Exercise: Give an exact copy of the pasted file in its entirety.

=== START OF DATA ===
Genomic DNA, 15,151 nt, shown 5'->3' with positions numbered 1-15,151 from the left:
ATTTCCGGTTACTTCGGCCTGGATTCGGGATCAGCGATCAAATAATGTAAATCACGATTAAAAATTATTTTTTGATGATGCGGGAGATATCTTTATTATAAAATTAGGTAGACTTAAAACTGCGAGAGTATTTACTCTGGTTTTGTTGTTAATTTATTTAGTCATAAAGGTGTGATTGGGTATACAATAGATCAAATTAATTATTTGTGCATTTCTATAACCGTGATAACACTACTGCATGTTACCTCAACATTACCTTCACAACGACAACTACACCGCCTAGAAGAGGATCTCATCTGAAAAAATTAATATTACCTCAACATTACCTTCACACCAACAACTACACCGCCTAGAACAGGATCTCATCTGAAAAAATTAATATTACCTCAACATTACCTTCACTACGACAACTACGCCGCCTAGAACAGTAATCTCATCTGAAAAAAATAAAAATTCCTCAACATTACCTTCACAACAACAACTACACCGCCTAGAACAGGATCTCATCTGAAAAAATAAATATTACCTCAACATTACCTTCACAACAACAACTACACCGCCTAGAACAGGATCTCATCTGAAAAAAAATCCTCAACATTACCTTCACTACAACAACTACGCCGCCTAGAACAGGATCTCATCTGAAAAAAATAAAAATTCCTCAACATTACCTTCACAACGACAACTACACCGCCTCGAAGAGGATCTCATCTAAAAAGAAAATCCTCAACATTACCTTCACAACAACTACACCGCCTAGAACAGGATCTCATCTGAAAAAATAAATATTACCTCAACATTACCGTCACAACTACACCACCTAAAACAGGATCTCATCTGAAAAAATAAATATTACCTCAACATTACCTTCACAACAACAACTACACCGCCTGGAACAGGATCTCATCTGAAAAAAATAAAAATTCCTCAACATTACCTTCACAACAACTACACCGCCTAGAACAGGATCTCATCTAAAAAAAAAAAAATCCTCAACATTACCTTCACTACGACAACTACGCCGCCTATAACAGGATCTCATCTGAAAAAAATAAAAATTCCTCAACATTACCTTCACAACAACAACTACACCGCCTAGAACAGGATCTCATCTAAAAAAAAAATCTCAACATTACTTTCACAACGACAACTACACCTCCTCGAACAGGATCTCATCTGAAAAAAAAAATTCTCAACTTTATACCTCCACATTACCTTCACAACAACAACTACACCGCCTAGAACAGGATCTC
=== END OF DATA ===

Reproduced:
Genomic DNA, 15,151 nt, shown 5'->3' with positions numbered 1-15,151 from the left:
ATTTCCGGTTACTTCGGCCTGGATTCGGGATCAGCGATCAAATAATGTAAATCACGATTAAAAATTATTTTTTGATGATGCGGGAGATATCTTTATTATAAAATTAGGTAGACTTAAAACTGCGAGAGTATTTACTCTGGTTTTGTTGTTAATTTATTTAGTCATAAAGGTGTGATTGGGTATACAATAGATCAAATTAATTATTTGTGCATTTCTATAACCGTGATAACACTACTGCATGTTACCTCAACATTACCTTCACAACGACAACTACACCGCCTAGAAGAGGATCTCATCTGAAAAAATTAATATTACCTCAACATTACCTTCACACCAACAACTACACCGCCTAGAACAGGATCTCATCTGAAAAAATTAATATTACCTCAACATTACCTTCACTACGACAACTACGCCGCCTAGAACAGTAATCTCATCTGAAAAAAATAAAAATTCCTCAACATTACCTTCACAACAACAACTACACCGCCTAGAACAGGATCTCATCTGAAAAAATAAATATTACCTCAACATTACCTTCACAACAACAACTACACCGCCTAGAACAGGATCTCATCTGAAAAAAAATCCTCAACATTACCTTCACTACAACAACTACGCCGCCTAGAACAGGATCTCATCTGAAAAAAATAAAAATTCCTCAACATTACCTTCACAACGACAACTACACCGCCTCGAAGAGGATCTCATCTAAAAAGAAAATCCTCAACATTACCTTCACAACAACTACACCGCCTAGAACAGGATCTCATCTGAAAAAATAAATATTACCTCAACATTACCGTCACAACTACACCACCTAAAACAGGATCTCATCTGAAAAAATAAATATTACCTCAACATTACCTTCACAACAACAACTACACCGCCTGGAACAGGATCTCATCTGAAAAAAATAAAAATTCCTCAACATTACCTTCACAACAACTACACCGCCTAGAACAGGATCTCATCTAAAAAAAAAAAAATCCTCAACATTACCTTCACTACGACAACTACGCCGCCTATAACAGGATCTCATCTGAAAAAAATAAAAATTCCTCAACATTACCTTCACAACAACAACTACACCGCCTAGAACAGGATCTCATCTAAAAAAAAAATCTCAACATTACTTTCACAACGACAACTACACCTCCTCGAACAGGATCTCATCTGAAAAAAAAAATTCTCAACTTTATACCTCCACATTACCTTCACAACAACAACTACACCGCCTAGAACAGGATCTC